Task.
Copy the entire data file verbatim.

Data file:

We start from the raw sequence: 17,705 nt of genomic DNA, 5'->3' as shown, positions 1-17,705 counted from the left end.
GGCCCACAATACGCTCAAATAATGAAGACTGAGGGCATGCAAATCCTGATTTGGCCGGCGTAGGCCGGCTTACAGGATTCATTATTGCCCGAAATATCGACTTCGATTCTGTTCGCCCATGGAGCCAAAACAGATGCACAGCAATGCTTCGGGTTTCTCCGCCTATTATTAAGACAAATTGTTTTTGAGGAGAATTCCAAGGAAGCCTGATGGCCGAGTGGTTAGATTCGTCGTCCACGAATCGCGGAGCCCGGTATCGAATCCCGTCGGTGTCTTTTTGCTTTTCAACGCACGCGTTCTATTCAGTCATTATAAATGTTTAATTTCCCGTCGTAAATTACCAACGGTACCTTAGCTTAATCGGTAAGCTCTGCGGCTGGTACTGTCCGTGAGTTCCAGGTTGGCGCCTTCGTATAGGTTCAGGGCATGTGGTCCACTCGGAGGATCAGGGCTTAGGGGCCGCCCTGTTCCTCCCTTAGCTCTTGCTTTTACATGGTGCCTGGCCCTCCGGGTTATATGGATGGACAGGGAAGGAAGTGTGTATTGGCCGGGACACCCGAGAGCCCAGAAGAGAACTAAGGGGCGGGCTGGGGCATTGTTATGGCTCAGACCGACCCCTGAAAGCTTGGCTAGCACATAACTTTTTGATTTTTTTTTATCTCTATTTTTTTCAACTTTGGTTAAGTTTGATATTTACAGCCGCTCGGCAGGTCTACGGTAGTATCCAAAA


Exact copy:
We start from the raw sequence: 17,705 nt of genomic DNA, 5'->3' as shown, positions 1-17,705 counted from the left end.
GGCCCACAATACGCTCAAATAATGAAGACTGAGGGCATGCAAATCCTGATTTGGCCGGCGTAGGCCGGCTTACAGGATTCATTATTGCCCGAAATATCGACTTCGATTCTGTTCGCCCATGGAGCCAAAACAGATGCACAGCAATGCTTCGGGTTTCTCCGCCTATTATTAAGACAAATTGTTTTTGAGGAGAATTCCAAGGAAGCCTGATGGCCGAGTGGTTAGATTCGTCGTCCACGAATCGCGGAGCCCGGTATCGAATCCCGTCGGTGTCTTTTTGCTTTTCAACGCACGCGTTCTATTCAGTCATTATAAATGTTTAATTTCCCGTCGTAAATTACCAACGGTACCTTAGCTTAATCGGTAAGCTCTGCGGCTGGTACTGTCCGTGAGTTCCAGGTTGGCGCCTTCGTATAGGTTCAGGGCATGTGGTCCACTCGGAGGATCAGGGCTTAGGGGCCGCCCTGTTCCTCCCTTAGCTCTTGCTTTTACATGGTGCCTGGCCCTCCGGGTTATATGGATGGACAGGGAAGGAAGTGTGTATTGGCCGGGACACCCGAGAGCCCAGAAGAGAACTAAGGGGCGGGCTGGGGCATTGTTATGGCTCAGACCGACCCCTGAAAGCTTGGCTAGCACATAACTTTTTGATTTTTTTTTATCTCTATTTTTTTCAACTTTGGTTAAGTTTGATATTTACAGCCGCTCGGCAGGTCTACGGTAGTATCCAAAA